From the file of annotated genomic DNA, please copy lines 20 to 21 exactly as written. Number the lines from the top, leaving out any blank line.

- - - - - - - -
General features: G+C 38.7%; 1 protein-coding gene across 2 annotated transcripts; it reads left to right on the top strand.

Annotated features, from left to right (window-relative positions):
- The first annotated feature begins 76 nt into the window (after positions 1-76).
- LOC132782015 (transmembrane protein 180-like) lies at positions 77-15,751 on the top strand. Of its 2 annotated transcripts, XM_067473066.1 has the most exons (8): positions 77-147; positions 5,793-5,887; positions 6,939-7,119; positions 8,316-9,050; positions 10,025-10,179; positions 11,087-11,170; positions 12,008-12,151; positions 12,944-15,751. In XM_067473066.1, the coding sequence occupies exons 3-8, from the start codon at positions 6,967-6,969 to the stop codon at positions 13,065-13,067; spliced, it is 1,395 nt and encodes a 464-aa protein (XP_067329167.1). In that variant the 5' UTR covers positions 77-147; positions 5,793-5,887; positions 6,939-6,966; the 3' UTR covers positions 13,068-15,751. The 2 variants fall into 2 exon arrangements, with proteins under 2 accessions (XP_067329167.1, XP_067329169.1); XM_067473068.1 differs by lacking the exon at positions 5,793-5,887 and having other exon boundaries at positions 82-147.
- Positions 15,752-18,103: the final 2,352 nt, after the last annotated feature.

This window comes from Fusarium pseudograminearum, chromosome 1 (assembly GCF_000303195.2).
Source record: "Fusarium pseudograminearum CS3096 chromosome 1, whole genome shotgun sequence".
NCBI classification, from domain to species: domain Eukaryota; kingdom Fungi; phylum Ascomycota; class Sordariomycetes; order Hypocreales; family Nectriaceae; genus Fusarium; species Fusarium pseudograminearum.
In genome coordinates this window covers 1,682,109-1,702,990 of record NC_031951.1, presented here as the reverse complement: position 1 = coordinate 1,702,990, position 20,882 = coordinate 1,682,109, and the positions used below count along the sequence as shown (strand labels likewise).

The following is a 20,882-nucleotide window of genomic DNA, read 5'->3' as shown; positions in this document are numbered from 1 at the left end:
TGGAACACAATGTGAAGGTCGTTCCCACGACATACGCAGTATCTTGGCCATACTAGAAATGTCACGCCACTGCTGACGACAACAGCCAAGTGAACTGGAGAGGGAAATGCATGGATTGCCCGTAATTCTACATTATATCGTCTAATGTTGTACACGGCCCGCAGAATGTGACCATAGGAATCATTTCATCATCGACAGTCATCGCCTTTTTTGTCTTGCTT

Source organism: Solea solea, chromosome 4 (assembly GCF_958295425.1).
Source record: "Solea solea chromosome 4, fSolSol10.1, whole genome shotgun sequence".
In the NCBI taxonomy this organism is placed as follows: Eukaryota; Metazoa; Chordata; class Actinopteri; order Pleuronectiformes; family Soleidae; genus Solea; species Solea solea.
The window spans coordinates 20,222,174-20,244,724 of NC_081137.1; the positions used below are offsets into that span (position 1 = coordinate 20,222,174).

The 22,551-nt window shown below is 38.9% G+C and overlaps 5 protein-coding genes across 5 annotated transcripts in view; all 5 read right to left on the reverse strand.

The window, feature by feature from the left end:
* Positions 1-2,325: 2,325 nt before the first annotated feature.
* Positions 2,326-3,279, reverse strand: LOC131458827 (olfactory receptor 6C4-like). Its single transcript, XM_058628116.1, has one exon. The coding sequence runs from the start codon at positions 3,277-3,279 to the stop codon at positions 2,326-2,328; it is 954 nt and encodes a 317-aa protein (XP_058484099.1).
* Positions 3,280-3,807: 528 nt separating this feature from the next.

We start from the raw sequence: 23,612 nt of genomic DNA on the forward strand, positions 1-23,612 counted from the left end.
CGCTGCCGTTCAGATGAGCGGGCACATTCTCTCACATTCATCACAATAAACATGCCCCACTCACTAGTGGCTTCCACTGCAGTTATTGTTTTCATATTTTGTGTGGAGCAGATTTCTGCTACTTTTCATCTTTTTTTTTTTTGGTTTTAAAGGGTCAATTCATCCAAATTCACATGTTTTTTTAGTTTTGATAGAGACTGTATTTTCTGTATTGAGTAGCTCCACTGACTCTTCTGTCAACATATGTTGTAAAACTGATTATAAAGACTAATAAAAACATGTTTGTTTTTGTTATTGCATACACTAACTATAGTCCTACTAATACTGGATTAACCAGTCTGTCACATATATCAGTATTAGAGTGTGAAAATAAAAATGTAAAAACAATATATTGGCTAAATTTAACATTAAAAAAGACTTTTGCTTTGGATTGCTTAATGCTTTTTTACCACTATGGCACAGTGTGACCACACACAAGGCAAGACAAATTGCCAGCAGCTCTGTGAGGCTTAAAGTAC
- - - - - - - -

* Positions 3,280-3,807: 528 nt separating this feature from the next.

We start from the raw sequence: 23,612 nt of genomic DNA on the forward strand, positions 1-23,612 counted from the left end.